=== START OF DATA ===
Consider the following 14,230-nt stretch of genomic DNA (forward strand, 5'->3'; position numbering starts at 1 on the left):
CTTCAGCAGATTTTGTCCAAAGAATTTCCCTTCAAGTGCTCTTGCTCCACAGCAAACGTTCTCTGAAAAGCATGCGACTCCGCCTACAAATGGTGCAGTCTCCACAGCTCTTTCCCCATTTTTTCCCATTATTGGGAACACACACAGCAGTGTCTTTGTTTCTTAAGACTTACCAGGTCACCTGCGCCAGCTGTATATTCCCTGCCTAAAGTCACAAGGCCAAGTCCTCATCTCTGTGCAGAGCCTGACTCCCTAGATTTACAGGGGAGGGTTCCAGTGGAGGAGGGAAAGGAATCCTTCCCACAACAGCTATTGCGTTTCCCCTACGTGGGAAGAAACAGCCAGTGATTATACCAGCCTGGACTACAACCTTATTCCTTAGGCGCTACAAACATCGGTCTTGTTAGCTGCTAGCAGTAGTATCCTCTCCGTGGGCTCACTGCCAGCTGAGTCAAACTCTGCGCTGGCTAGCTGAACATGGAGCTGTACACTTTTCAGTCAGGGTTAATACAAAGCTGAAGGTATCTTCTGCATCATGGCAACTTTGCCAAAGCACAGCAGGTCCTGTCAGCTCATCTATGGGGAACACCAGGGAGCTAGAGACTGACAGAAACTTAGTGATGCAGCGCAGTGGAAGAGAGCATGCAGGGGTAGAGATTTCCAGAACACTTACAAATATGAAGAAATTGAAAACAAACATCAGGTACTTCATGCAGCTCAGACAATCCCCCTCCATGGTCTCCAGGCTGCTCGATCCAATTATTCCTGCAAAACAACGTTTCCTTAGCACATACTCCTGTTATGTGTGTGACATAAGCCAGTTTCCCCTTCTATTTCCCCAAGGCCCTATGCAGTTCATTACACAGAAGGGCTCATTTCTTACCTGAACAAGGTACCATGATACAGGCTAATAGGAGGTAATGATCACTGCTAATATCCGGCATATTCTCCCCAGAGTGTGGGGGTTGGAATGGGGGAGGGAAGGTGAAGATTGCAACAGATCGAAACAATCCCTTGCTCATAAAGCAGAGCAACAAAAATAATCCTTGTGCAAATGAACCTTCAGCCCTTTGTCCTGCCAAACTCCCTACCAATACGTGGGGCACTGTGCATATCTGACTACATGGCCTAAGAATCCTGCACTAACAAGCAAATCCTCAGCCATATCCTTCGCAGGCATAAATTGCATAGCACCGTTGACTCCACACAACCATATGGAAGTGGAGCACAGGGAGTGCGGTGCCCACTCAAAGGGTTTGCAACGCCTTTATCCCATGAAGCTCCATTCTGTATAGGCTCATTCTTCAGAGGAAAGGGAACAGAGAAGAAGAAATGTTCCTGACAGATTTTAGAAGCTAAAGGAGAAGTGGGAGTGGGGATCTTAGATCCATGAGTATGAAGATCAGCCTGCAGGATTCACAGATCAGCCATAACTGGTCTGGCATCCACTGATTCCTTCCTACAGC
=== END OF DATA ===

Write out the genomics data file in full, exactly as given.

Consider the following 14,230-nt stretch of genomic DNA (forward strand, 5'->3'; position numbering starts at 1 on the left):
CTTCAGCAGATTTTGTCCAAAGAATTTCCCTTCAAGTGCTCTTGCTCCACAGCAAACGTTCTCTGAAAAGCATGCGACTCCGCCTACAAATGGTGCAGTCTCCACAGCTCTTTCCCCATTTTTTCCCATTATTGGGAACACACACAGCAGTGTCTTTGTTTCTTAAGACTTACCAGGTCACCTGCGCCAGCTGTATATTCCCTGCCTAAAGTCACAAGGCCAAGTCCTCATCTCTGTGCAGAGCCTGACTCCCTAGATTTACAGGGGAGGGTTCCAGTGGAGGAGGGAAAGGAATCCTTCCCACAACAGCTATTGCGTTTCCCCTACGTGGGAAGAAACAGCCAGTGATTATACCAGCCTGGACTACAACCTTATTCCTTAGGCGCTACAAACATCGGTCTTGTTAGCTGCTAGCAGTAGTATCCTCTCCGTGGGCTCACTGCCAGCTGAGTCAAACTCTGCGCTGGCTAGCTGAACATGGAGCTGTACACTTTTCAGTCAGGGTTAATACAAAGCTGAAGGTATCTTCTGCATCATGGCAACTTTGCCAAAGCACAGCAGGTCCTGTCAGCTCATCTATGGGGAACACCAGGGAGCTAGAGACTGACAGAAACTTAGTGATGCAGCGCAGTGGAAGAGAGCATGCAGGGGTAGAGATTTCCAGAACACTTACAAATATGAAGAAATTGAAAACAAACATCAGGTACTTCATGCAGCTCAGACAATCCCCCTCCATGGTCTCCAGGCTGCTCGATCCAATTATTCCTGCAAAACAACGTTTCCTTAGCACATACTCCTGTTATGTGTGTGACATAAGCCAGTTTCCCCTTCTATTTCCCCAAGGCCCTATGCAGTTCATTACACAGAAGGGCTCATTTCTTACCTGAACAAGGTACCATGATACAGGCTAATAGGAGGTAATGATCACTGCTAATATCCGGCATATTCTCCCCAGAGTGTGGGGGTTGGAATGGGGGAGGGAAGGTGAAGATTGCAACAGATCGAAACAATCCCTTGCTCATAAAGCAGAGCAACAAAAATAATCCTTGTGCAAATGAACCTTCAGCCCTTTGTCCTGCCAAACTCCCTACCAATACGTGGGGCACTGTGCATATCTGACTACATGGCCTAAGAATCCTGCACTAACAAGCAAATCCTCAGCCATATCCTTCGCAGGCATAAATTGCATAGCACCGTTGACTCCACACAACCATATGGAAGTGGAGCACAGGGAGTGCGGTGCCCACTCAAAGGGTTTGCAACGCCTTTATCCCATGAAGCTCCATTCTGTATAGGCTCATTCTTCAGAGGAAAGGGAACAGAGAAGAAGAAATGTTCCTGACAGATTTTAGAAGCTAAAGGAGAAGTGGGAGTGGGGATCTTAGATCCATGAGTATGAAGATCAGCCTGCAGGATTCACAGATCAGCCATAACTGGTCTGGCATCCACTGATTCCTTCCTACAGC